Scientists use artificial, cell-like ‘honey pots’ to lure, trap deadly viruses

March 3rd, 2011 - 1:43 pm ICT by ANI  

Washington, Mar 3 (ANI): Scientists have found a novel way to trap a class of deadly human viruses - they have artificial “protocells” that can lure, entrap and inactivate them.

The technique could become the basis for a new class of antiviral drugs.

The cells achieved a near 100 percent success rate in deactivating experimental analogs of Nipah and Hendra viruses, two emerging henipaviruses that can cause fatal encephalitis (inflammation of the brain) in humans.

“We often call them honey pot protocells. The lure, the irresistibly sweet bait that you can use to capture something,” said David LaVan at National Institute of Standards and Technology.

Henipaviruses are surrounded by a two-layer lipid membrane, which contains a pair of proteins that act in concert to infect host cells.

One, the so-called “G” protein, acts as a spotter, recognizing and binding to a specific “receptor” protein on the surface of the target cell. The G protein then signals the “F” protein, explains LaVan, though the exact mechanism isn’t well understood.

“The F protein cocks like a spring, and once it gets close enough, fires its harpoon, which penetrates the cell’s bilayer and allows the virus to pull itself into the cell. Then the membranes fuse and the payload can get delivered into the cell and take over,” LaVan said.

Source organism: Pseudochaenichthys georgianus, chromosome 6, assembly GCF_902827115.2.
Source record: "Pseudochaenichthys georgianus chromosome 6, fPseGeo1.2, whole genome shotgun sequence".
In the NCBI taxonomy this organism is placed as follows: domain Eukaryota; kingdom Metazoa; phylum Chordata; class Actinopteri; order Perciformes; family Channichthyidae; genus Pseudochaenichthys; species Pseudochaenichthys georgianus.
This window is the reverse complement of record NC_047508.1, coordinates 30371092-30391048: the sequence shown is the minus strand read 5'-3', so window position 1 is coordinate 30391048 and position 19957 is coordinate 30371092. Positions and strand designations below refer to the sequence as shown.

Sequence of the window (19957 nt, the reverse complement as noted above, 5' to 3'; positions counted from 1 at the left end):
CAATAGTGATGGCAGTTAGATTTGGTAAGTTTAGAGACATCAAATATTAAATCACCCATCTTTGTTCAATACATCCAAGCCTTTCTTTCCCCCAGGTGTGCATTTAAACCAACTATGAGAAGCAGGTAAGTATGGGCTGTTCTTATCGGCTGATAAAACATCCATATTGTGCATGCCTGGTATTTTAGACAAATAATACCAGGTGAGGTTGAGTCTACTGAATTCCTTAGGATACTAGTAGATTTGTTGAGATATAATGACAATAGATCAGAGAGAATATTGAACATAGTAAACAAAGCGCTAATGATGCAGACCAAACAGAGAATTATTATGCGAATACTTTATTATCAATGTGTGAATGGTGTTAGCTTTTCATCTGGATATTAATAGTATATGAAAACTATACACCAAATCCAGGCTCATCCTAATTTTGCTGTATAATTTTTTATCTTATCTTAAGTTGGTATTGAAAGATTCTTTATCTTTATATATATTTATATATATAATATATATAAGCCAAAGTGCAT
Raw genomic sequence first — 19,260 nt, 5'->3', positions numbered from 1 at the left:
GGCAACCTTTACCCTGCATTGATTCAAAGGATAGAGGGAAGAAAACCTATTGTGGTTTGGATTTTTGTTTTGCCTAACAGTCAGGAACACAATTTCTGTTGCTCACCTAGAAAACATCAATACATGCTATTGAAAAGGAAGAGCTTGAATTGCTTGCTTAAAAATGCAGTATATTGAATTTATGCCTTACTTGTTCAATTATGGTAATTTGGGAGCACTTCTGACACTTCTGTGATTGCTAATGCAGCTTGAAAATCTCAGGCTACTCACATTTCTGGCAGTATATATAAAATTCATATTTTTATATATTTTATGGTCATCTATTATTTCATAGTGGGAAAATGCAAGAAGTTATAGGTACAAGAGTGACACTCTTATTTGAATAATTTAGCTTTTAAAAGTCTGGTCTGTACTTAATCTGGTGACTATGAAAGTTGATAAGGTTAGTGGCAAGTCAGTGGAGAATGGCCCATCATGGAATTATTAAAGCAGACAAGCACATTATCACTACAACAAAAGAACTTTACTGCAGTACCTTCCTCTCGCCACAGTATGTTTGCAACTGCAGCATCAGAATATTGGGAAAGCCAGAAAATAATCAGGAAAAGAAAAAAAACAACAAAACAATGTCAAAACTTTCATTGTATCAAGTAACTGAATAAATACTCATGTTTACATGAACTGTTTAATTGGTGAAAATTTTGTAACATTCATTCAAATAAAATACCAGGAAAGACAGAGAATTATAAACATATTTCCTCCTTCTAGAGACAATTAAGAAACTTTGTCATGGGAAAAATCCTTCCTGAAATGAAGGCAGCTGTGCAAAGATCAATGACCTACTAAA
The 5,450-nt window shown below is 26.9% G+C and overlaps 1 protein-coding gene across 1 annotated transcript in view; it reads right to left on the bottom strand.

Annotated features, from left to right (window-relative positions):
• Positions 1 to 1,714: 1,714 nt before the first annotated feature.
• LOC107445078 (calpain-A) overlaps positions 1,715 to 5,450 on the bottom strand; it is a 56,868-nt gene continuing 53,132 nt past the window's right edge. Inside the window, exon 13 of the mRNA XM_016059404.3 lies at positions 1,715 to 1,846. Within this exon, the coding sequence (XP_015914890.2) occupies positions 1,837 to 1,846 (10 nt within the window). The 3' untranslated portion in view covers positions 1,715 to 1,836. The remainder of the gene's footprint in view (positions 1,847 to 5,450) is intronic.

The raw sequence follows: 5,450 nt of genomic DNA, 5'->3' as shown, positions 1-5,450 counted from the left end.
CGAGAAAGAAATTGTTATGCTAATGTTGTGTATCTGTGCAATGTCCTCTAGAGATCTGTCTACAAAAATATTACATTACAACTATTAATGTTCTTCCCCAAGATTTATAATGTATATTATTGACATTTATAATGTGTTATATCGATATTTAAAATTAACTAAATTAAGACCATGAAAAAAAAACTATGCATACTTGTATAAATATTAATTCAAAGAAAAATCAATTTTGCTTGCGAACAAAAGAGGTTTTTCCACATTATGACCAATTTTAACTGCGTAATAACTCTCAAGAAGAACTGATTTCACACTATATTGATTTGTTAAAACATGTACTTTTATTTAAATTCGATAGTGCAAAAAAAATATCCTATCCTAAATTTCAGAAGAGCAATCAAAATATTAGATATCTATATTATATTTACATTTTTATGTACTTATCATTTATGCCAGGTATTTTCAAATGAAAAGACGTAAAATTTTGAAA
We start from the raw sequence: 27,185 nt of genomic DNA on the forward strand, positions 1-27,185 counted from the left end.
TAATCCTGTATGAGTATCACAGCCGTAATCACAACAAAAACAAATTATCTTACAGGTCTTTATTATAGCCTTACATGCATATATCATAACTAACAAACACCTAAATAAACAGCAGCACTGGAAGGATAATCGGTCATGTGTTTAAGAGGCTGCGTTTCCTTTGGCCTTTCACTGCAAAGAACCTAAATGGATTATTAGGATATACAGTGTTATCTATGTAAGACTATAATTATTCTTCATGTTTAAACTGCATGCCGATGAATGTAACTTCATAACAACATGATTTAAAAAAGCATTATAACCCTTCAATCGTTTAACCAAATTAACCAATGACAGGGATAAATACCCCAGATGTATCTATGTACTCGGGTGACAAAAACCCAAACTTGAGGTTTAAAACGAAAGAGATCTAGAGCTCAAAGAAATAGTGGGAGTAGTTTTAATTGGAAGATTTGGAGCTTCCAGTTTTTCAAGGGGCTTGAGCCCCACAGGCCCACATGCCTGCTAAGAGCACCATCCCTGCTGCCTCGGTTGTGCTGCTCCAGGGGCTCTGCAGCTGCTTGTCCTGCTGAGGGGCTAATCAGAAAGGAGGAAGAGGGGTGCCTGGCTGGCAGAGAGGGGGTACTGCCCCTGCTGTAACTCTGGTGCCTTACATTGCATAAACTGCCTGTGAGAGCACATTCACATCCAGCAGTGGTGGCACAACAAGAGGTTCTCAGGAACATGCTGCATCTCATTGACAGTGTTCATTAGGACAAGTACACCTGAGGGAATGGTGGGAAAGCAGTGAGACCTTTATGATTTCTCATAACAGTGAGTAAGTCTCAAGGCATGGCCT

The “honey pot” protocells have a core of nanoporous silica wrapped in a lipid membrane like a normal cell. In this membrane the research team embedded bait, the protein Ephrin-B2, a known target of henipaviruses.

The team exposed the protocells to experimental analogs of the henipaviruses and found that the protocells are amazingly effective decoys, essentially clearing a test solution of active viruses, as measured by using the fluorescent protein to determine how many normal cells are infected by the remaining viruses.

In the long run, say the researchers, the honey pot protocells could become a whole new class of antiviral drugs.

The study appears in PloS One. (ANI)

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